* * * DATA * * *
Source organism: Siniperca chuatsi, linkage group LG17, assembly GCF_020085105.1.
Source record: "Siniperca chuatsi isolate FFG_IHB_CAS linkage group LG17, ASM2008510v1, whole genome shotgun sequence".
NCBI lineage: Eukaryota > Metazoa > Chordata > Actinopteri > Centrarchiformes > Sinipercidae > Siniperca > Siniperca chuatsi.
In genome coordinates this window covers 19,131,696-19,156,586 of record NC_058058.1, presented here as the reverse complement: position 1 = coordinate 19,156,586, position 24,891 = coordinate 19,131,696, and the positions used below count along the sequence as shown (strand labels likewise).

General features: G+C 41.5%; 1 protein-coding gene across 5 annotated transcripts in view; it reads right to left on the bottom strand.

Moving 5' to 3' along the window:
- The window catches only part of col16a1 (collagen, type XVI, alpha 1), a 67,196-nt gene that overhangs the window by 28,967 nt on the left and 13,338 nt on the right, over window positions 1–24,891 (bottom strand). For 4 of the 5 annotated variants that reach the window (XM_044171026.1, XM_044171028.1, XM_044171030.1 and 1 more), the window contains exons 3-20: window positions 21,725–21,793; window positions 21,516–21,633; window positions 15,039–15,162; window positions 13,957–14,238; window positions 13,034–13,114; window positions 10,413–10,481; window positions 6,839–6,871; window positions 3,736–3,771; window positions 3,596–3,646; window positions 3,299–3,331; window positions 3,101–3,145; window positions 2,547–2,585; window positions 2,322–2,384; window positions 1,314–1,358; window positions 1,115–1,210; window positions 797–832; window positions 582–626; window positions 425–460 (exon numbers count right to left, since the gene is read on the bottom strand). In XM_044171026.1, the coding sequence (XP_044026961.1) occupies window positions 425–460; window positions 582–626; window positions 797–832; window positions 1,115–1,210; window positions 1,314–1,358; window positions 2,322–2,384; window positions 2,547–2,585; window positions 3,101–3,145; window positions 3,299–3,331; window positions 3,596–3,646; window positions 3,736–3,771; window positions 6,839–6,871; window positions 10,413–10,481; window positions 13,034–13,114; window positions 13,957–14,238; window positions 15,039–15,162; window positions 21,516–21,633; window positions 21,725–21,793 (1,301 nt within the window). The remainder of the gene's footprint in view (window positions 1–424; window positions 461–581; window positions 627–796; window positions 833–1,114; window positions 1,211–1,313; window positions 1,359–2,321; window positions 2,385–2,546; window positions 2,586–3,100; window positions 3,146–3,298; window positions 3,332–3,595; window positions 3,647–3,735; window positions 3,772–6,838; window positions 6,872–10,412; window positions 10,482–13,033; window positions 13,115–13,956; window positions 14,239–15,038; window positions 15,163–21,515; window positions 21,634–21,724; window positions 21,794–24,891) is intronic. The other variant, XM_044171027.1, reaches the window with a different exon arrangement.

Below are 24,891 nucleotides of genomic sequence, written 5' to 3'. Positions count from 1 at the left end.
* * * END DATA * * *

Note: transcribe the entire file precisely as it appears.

Source organism: Siniperca chuatsi, linkage group LG17, assembly GCF_020085105.1.
Source record: "Siniperca chuatsi isolate FFG_IHB_CAS linkage group LG17, ASM2008510v1, whole genome shotgun sequence".
NCBI lineage: Eukaryota > Metazoa > Chordata > Actinopteri > Centrarchiformes > Sinipercidae > Siniperca > Siniperca chuatsi.
In genome coordinates this window covers 19,131,696-19,156,586 of record NC_058058.1, presented here as the reverse complement: position 1 = coordinate 19,156,586, position 24,891 = coordinate 19,131,696, and the positions used below count along the sequence as shown (strand labels likewise).

General features: G+C 41.5%; 1 protein-coding gene across 5 annotated transcripts in view; it reads right to left on the bottom strand.

Moving 5' to 3' along the window:
- The window catches only part of col16a1 (collagen, type XVI, alpha 1), a 67,196-nt gene that overhangs the window by 28,967 nt on the left and 13,338 nt on the right, over window positions 1–24,891 (bottom strand). For 4 of the 5 annotated variants that reach the window (XM_044171026.1, XM_044171028.1, XM_044171030.1 and 1 more), the window contains exons 3-20: window positions 21,725–21,793; window positions 21,516–21,633; window positions 15,039–15,162; window positions 13,957–14,238; window positions 13,034–13,114; window positions 10,413–10,481; window positions 6,839–6,871; window positions 3,736–3,771; window positions 3,596–3,646; window positions 3,299–3,331; window positions 3,101–3,145; window positions 2,547–2,585; window positions 2,322–2,384; window positions 1,314–1,358; window positions 1,115–1,210; window positions 797–832; window positions 582–626; window positions 425–460 (exon numbers count right to left, since the gene is read on the bottom strand). In XM_044171026.1, the coding sequence (XP_044026961.1) occupies window positions 425–460; window positions 582–626; window positions 797–832; window positions 1,115–1,210; window positions 1,314–1,358; window positions 2,322–2,384; window positions 2,547–2,585; window positions 3,101–3,145; window positions 3,299–3,331; window positions 3,596–3,646; window positions 3,736–3,771; window positions 6,839–6,871; window positions 10,413–10,481; window positions 13,034–13,114; window positions 13,957–14,238; window positions 15,039–15,162; window positions 21,516–21,633; window positions 21,725–21,793 (1,301 nt within the window). The remainder of the gene's footprint in view (window positions 1–424; window positions 461–581; window positions 627–796; window positions 833–1,114; window positions 1,211–1,313; window positions 1,359–2,321; window positions 2,385–2,546; window positions 2,586–3,100; window positions 3,146–3,298; window positions 3,332–3,595; window positions 3,647–3,735; window positions 3,772–6,838; window positions 6,872–10,412; window positions 10,482–13,033; window positions 13,115–13,956; window positions 14,239–15,038; window positions 15,163–21,515; window positions 21,634–21,724; window positions 21,794–24,891) is intronic. The other variant, XM_044171027.1, reaches the window with a different exon arrangement.

Below are 24,891 nucleotides of genomic sequence, written 5' to 3'. Positions count from 1 at the left end.